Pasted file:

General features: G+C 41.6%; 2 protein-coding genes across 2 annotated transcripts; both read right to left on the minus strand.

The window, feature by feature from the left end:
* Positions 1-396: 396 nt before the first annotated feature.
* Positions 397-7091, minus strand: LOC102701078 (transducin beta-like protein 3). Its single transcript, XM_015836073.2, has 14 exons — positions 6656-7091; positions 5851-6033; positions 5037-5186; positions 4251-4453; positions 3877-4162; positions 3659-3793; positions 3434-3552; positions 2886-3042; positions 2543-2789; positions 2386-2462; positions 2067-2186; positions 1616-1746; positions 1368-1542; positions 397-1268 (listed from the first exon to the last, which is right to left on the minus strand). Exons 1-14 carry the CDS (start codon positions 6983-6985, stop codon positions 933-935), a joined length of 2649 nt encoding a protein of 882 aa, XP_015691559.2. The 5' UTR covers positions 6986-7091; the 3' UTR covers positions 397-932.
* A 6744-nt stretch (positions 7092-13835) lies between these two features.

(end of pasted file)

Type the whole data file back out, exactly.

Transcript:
General features: G+C 41.6%; 2 protein-coding genes across 2 annotated transcripts; both read right to left on the minus strand.

The window, feature by feature from the left end:
* Positions 1-396: 396 nt before the first annotated feature.
* Positions 397-7091, minus strand: LOC102701078 (transducin beta-like protein 3). Its single transcript, XM_015836073.2, has 14 exons — positions 6656-7091; positions 5851-6033; positions 5037-5186; positions 4251-4453; positions 3877-4162; positions 3659-3793; positions 3434-3552; positions 2886-3042; positions 2543-2789; positions 2386-2462; positions 2067-2186; positions 1616-1746; positions 1368-1542; positions 397-1268 (listed from the first exon to the last, which is right to left on the minus strand). Exons 1-14 carry the CDS (start codon positions 6983-6985, stop codon positions 933-935), a joined length of 2649 nt encoding a protein of 882 aa, XP_015691559.2. The 5' UTR covers positions 6986-7091; the 3' UTR covers positions 397-932.
* A 6744-nt stretch (positions 7092-13835) lies between these two features.